Closing out the night was 3/4ths of the 357 String band, and while they were good, you could tell something was missing, and it wasn't just the sound of the bass player, Rich Ness, whose injured finger prevented him from playing that night. It was later revealed that not only does he have this physically painful issue, but he's taking it on without health insurance, and that's fiscal pain. I kind of wished this was a benefit for him. It was announced that 10% of the concessions from the evening would go toward his fund, but uh, what's that going to get? A fresh pack of band--aids? If he's cut off the tip of his finger, this guy needs some serious cabbage to get this taken care of. I dropped some cash in the buckets being passed around, and I hope it helps. At least it was clear that this was a community that cared, and there's a lot to be said for that.

After a long bike ride Sunday, I finally got my Irish on at McBob's, where I finally tasted and approved of the darn good corned beef I'd heard so much tell about. Plus, it was finally the place to shoot McTavish with Irish paraphernalia as a backdrop instead of some Jagermeister sign or something like that. Always a treat to see them, because they always evoke this barroom drinking and celebrating and commiserating spirit. They actually have fun doing this. Roni Allwaise from Guido's Racecar stopped up on stage for a few songs, but this was Paul Cotter and Mark Shurilla's show. Spotted in the audience: Jazz/Blues diva Deirdre Fellner, Marlavous Marla, and a few other musicians to boot. This was their third show in a row, but they seemed to be none the worse for wear, and it was a fine way to end a weekend.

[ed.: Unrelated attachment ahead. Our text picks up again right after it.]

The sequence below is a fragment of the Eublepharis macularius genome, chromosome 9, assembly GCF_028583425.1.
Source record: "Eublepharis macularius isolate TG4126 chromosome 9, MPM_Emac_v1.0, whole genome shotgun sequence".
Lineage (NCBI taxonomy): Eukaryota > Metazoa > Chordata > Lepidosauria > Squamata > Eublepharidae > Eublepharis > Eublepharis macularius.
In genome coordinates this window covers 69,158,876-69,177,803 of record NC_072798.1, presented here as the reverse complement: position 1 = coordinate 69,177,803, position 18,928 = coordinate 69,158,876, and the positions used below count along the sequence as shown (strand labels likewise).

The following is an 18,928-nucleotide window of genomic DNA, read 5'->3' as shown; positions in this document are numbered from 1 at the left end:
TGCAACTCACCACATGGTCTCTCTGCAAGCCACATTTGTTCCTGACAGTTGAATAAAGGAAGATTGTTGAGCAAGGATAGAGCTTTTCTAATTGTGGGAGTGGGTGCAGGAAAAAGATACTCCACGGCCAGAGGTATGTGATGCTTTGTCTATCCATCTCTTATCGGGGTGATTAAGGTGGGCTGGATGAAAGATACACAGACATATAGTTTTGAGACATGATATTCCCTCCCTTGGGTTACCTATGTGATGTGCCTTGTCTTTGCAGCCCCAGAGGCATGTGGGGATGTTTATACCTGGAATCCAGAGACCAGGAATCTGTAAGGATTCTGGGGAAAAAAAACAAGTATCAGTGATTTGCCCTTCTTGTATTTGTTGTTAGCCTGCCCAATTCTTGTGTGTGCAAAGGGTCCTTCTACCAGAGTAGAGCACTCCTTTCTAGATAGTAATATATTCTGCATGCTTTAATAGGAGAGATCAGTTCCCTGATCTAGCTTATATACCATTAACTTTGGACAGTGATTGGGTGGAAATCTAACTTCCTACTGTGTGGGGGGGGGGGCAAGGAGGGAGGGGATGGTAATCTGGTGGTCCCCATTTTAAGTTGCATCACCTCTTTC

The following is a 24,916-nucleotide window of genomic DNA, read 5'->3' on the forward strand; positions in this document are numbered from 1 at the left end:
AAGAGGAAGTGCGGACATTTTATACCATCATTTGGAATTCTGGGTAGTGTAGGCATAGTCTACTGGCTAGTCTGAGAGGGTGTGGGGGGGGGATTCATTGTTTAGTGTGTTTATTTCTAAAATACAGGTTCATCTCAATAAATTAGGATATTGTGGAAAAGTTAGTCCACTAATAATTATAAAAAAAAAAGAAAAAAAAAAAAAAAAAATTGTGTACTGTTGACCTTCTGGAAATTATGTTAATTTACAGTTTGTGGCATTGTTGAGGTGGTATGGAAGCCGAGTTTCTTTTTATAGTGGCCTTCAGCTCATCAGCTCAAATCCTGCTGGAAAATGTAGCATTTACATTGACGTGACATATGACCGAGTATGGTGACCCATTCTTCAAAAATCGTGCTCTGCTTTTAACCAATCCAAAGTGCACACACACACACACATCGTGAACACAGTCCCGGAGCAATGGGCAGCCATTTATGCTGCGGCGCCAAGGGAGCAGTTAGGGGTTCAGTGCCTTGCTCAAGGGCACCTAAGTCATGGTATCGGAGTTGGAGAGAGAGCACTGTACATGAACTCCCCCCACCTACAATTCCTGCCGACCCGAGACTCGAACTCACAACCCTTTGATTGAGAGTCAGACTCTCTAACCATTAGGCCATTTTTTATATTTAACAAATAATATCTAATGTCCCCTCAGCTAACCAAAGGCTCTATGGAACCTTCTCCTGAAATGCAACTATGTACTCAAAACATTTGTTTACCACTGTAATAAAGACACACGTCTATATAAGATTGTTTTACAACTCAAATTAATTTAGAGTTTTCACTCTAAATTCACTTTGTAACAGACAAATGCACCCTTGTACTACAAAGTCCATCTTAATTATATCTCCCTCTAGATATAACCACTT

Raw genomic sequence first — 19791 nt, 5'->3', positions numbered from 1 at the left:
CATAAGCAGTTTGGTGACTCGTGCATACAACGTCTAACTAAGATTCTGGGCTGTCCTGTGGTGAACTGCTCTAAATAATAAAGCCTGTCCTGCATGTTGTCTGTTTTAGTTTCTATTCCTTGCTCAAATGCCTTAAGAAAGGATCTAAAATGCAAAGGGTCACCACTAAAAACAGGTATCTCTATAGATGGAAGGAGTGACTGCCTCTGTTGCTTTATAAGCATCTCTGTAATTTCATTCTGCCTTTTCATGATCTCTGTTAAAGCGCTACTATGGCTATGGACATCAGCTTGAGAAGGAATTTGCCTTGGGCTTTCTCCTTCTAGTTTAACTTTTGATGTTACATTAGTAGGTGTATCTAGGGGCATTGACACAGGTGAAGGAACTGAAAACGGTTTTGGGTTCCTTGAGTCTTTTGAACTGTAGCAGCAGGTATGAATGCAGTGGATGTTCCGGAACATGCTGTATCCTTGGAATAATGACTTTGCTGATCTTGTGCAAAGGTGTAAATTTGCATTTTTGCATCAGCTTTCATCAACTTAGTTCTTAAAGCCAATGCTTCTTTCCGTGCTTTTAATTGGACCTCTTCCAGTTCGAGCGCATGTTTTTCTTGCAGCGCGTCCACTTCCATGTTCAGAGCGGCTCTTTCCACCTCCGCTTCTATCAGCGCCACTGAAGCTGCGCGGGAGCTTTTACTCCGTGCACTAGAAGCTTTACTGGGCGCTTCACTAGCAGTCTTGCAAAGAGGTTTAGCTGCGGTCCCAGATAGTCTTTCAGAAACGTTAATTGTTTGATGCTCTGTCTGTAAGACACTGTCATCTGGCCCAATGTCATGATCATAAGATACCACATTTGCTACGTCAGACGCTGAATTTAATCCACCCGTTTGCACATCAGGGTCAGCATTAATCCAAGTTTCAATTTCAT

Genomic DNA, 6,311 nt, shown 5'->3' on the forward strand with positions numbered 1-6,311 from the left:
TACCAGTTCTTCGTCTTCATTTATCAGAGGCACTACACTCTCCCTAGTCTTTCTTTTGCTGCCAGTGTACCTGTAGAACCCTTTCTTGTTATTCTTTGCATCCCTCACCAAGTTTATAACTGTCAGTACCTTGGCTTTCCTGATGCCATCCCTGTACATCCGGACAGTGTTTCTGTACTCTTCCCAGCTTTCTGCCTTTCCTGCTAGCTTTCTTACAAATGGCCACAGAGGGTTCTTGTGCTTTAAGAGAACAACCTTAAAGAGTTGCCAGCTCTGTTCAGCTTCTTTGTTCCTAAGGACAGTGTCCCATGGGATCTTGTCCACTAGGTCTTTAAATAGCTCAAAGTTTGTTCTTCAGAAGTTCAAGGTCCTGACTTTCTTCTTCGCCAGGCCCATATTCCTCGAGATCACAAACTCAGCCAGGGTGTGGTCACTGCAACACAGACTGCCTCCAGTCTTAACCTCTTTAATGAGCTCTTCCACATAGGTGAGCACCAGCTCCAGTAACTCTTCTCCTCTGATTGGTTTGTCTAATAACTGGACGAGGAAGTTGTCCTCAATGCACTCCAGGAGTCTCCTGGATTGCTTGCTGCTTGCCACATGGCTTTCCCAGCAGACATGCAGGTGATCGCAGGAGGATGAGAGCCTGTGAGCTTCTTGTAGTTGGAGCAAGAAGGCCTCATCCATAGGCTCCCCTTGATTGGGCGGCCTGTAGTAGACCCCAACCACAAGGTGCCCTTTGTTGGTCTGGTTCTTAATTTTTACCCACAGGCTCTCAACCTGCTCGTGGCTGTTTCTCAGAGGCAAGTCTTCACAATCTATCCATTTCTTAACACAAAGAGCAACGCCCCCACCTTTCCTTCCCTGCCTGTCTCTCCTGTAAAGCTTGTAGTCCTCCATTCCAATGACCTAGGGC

So, tonight, as I write this, the McTavishes are at JJ McAuliffe's in Racine, and Dr Chow is at O'Keefe's House of Hamburg, and I have to work tomorrow. So, I'll have a green beer, and hit the hay, and be ready to watch the Bucks tomorrow night, remembering that I had a brush with greatness today-- Yi Jianlian was right in front of me at the express lane at Pick N Save! He looked healthy, and maybe he'll start tomorrow. We'll see. Over and out.